Day 2 at Visa’s was a disaster for Steve Legendre.  It definitely seemed as though he had the wind taken out of his sails when he fell on floor – his first event.  His fall came on an incredibly difficult combination – a front double full to double front – and the rest of the routine was excellent.  It didn’t have to be a total disastrous day – in fact he scored better on pommel horse and rings than he did on Day 1 – but falling on his vault was the real kicker for his Olympic chances.  Coming into this meet, one of Legendre’s biggest challenges was to prove that his Dragulescu is as reliable as the “safer” appearing Kasamatsu double fulls done by Dalton and Mikulak.  Unfortunately, Legendre’s fall proved the opposite, and he immediately knew it.  Missing high bar on the last event appeared to be a result of what had already happened on his specialties.  Fatigue seems to set in so much more when you’ve had a bad day.  We still can’t ignore Legendre’s 16’s he put up on both floor and vault on Day 1, or the fact that he does have a 0.3 advantage on floor over both Mikulak and Dalton.  But since we wouldn’t use Legendre on pommel horse, the only reasonable gymnast for Legendre to possibly bump off this Olympic team would be his own teammate, Dalton.  I think he’d have to outscore Dalton on floor, vault, and possibly even rings both days at Trials in order to do that.  Right now Legendre is still in the running for an alternate spot – along with Brooks, Naddour, Ishino, and Wynn – so I hope he keeps fighting for this.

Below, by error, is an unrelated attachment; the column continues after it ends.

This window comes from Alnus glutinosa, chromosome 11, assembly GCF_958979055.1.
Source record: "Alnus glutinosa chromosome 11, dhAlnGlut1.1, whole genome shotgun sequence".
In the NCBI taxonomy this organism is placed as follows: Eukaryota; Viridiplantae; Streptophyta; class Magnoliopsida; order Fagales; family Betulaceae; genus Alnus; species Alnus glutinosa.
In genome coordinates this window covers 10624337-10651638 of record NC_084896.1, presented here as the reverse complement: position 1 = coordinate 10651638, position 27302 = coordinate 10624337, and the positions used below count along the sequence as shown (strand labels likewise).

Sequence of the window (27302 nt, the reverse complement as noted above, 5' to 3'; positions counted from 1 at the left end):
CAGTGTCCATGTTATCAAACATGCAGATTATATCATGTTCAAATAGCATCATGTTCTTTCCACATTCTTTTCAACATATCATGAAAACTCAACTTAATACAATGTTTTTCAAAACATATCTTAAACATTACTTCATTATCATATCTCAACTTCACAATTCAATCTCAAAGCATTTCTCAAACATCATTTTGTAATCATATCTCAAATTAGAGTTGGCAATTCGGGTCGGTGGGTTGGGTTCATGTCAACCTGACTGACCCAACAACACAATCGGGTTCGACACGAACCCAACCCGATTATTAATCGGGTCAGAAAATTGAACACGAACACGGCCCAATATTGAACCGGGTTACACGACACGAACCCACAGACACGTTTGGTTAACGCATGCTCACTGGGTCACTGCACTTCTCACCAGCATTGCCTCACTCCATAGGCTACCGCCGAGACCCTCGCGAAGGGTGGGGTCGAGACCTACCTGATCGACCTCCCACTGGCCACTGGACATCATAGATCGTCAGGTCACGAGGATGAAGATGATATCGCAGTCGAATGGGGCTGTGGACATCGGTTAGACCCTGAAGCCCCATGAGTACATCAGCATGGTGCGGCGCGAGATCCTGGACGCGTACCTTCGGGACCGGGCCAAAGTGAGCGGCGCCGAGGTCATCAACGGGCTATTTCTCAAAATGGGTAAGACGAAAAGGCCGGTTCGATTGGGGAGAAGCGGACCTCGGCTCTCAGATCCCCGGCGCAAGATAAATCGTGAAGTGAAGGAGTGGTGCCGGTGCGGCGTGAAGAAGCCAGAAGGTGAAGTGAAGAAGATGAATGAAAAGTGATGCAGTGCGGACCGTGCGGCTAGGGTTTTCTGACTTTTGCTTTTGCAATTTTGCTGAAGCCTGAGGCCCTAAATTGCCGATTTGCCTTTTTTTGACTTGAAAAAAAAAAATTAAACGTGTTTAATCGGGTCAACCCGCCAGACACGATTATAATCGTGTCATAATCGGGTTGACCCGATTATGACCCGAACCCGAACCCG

Spots 11, 12, and 14 all go to gymnasts who are among the best of the field on floor, vault, and high bar – Paul Ruggeri, Alex Buscaglia, and Joshua Dixon.  Ruggeri had a great all-around competition at Visa’s – particularly on Day2 – and placed an impressive 7th all-around.  He also tied for 2nd on floor and placed 4th on high bar, and hit a 16.05 on vault on Day 2 (half-on handspring front double full).  Like Ruggeri, Buscaglica also had a great meet on Day 2 in particular and placed 9th in the all-around.  Highlights for him included a 4th place finish on floor (15.4 and 15.5) and a couple of huge scores on Day 2 – a 16.2 on vault for his half-on handspring front double full and a 15.8 on high bar with a massive 7.1 D-score.  Dixon, who now trains at the USOTC, didn’t have many spectacular scores but did show 15-potential on floor (15.2 and 14.9), 15-potential on high bar (15.35 on Day 1), and 16-potential on vault (16.15 on Day 1).  Right now I don’t see any of these three guys having strong chances to make the team, but an alternate spot isn’t out of the question – especially if the committee really wants to have another floor and vault specialist waiting in the wings in case one of the team members gets injured.  Ruggeri would have the best shot at this, and even then he’d have to move past Legendre, which would probably require Legendre to make some more mistakes at Trials.